I did an interview yesterday for the podcast Weird Work. Host Sam Balter and I covered a lot of ground about me, NeedAMom, general thoughts on parenting, strange requests and more. (I’ll post a link when it’s live) but toward the end, he wanted to ask my advice on something.
“Should my wife and I get a dog?”
People who know me know that I am unabashedly pro-dog. Starting in 1974 with my first NYC dog Grover (who came from the NYC ASPCA and went on to a starring role in the Broadway production of OH, CALCUTTA) and since then four shar pei (Santa Fe, Wilson and currently Keaton and Addison) plus one adorable lab/beagle mix Licorice who, at the time of her death, had single pawedly brought home about 120 tennis balls, dogs have been part of my daily life and informed every thing I do.
I have suggested that some clients get a dog. I believe that if you own a dog and take the responsibility seriously, life will not just be about you anymore. It lessens self-involvement and navel-gazing offering a wider perspective and new experiences.
Sad? Lonely? Depressed?
A dog can help with these things. All dogs make their owners laugh and smile. Dogs are known as companion animals. They want to be with you. You have to go out at least two or three times a day (don’t give me that wee-wee pad crap). No matter the weather. You have to take a walk and engage with the world. Quit binge-watching “Jessica Jones” for at least a half hour. And, guess what, you’ll meet and talk with other people especially other dog owners if you live near a park or dog run. Every dog owner I’ve ever met wants to talk about his/her dog(s). Friendships and social engagement often ensue.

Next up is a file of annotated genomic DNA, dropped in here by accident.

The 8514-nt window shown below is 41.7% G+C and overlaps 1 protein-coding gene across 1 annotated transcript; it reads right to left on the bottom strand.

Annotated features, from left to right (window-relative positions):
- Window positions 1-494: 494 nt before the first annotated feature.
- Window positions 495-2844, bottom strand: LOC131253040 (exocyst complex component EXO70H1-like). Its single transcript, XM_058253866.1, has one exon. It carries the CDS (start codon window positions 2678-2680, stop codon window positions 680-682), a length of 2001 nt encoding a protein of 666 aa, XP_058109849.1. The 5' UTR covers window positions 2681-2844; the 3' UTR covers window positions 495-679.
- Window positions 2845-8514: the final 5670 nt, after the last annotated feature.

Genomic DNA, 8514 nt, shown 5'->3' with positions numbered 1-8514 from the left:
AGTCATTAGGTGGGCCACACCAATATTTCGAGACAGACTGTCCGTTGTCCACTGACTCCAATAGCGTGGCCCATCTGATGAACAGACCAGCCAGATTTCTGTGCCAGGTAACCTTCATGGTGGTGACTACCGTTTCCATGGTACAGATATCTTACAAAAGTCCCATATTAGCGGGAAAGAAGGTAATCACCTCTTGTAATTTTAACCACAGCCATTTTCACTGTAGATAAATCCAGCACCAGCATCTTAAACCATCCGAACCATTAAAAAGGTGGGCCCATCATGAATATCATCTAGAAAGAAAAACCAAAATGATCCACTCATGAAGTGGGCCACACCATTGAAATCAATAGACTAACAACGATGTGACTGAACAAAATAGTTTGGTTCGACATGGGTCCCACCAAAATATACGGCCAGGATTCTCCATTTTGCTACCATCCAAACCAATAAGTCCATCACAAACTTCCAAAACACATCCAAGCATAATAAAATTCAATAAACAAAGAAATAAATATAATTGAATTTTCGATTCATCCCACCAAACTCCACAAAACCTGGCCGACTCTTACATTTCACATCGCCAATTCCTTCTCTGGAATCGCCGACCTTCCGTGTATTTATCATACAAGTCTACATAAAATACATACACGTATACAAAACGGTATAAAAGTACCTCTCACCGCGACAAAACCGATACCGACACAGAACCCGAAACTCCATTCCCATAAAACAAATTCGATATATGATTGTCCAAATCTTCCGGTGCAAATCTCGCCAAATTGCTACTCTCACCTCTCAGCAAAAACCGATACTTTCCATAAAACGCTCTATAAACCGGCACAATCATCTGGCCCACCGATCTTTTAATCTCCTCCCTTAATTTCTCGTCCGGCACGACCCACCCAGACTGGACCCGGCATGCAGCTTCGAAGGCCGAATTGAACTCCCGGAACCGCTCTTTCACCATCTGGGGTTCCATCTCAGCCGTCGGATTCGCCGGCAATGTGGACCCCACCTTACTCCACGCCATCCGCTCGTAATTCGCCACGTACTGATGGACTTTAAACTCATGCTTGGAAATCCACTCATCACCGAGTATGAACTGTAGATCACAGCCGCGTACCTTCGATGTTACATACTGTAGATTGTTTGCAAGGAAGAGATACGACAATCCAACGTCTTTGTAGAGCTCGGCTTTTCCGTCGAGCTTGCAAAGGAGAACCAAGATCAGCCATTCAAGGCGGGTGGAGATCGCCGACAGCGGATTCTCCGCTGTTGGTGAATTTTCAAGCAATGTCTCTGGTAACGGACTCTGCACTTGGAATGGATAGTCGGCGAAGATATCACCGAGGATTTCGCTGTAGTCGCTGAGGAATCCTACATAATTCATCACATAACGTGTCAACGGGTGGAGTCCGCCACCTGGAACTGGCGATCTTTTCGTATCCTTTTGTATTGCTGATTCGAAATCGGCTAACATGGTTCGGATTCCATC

But don’t get a dog on a whim. Notice that word “responsibility” above. No question that being a good dog owner is a serious job. Your dog will need exercise, the right food, vet appointments and vaccines, baths (and in the case of shar pei, endless ear cleaning and skin care), nail trims, grooming, pet insurance (please budget in pet insurance), substitute care if you are busy or away from home, training (please, please train your dog; what’s cute in a puppy is obnoxious and frightening in an adult dog) and for God’s sake, get your dog fixed unless you plan on breeding it.
Most of all your dog will need you. And it’s not just quality time, it’s quantity, too. Dogs are pack animals. They need their pack with them. Sure, you can leave some dogs for 6-8 hours a day once they are trained and secure. But no longer. Some dogs will need to see a human and go out more often. That’s why there are these people called dog walkers. Budget that in.
In return, you’ll learn from your dog what I’ve learned from all of mine. How to give love expecting nothing in return and how to receive love wholeheartedly. You’ll also learn something else. Dogs inevitably die before their owners. You will grieve, possibly very, very deeply.
That is the price of love and is a price worth paying.
I think Sam and his wife got a pug. Which makes me smile.